U.S. factory output was unchanged in January for a second month after a run of healthy advances consistent with ongoing expansion in the industry, Federal Reserve data showed Feb. 15.
Highlights of Industrial Production for January
• Factory output compares with est. 0.3% gain; prior month revised down from 0.1% gain.
• Total industrial production, which also includes mines and utilities, eased 0.1% (estimated 0.2% rise) after a revised 0.4% gain (previously 0.9%); first decline in five months.
• Capacity utilization, measuring the amount of a plant that is in use, eased to 77.5% from 77.7%.
The soft results for factory production reflected a 1.4% slump in the output of construction materials. In contrast, production of business equipment and consumer goods increased.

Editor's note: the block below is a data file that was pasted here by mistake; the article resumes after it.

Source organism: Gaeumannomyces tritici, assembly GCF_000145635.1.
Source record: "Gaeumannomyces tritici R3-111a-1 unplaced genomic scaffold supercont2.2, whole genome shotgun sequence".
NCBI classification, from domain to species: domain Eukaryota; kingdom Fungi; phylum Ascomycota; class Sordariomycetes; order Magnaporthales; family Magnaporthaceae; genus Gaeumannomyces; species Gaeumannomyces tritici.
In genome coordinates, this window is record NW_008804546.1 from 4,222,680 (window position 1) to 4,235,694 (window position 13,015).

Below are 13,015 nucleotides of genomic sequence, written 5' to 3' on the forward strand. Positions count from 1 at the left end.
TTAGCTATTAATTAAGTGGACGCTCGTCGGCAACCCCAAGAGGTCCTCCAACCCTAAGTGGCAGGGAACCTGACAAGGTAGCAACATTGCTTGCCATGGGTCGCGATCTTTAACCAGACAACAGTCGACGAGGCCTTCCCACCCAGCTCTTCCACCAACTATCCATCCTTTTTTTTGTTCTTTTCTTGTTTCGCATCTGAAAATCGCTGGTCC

While total industrial production was weighed down by a second consecutive decline in mining output, strength in the oil-and- gas industry helped push the mining index up 8.8% from a year ago.
Other reports indicate manufacturing remains on solid ground. The Institute for Supply Management’s index showed factories expanded more than forecast in January and near the fastest pace in more than 13 years.
Lower taxes and a pickup in overseas markets are spurring business investment. Steady hiring, rising home equity and elevated confidence also indicate sustained demand from consumers, which will boost sales of durable goods.
The Fed’s monthly data are volatile and often get revised. Manufacturing, which makes up 75% of total industrial production, accounts for about 12% of the U.S. economy.
• Utility output rose 0.6% after surging 4.6% the prior month.
• Mining dropped 1% after a 0.4% decline.
• Production of consumer goods rose 0.3%, and output of business equipment jumped 0.9%.
• Motor-vehicle and parts production 0.6% after a 1.1% gain.
With assistance by Jordan Yadoo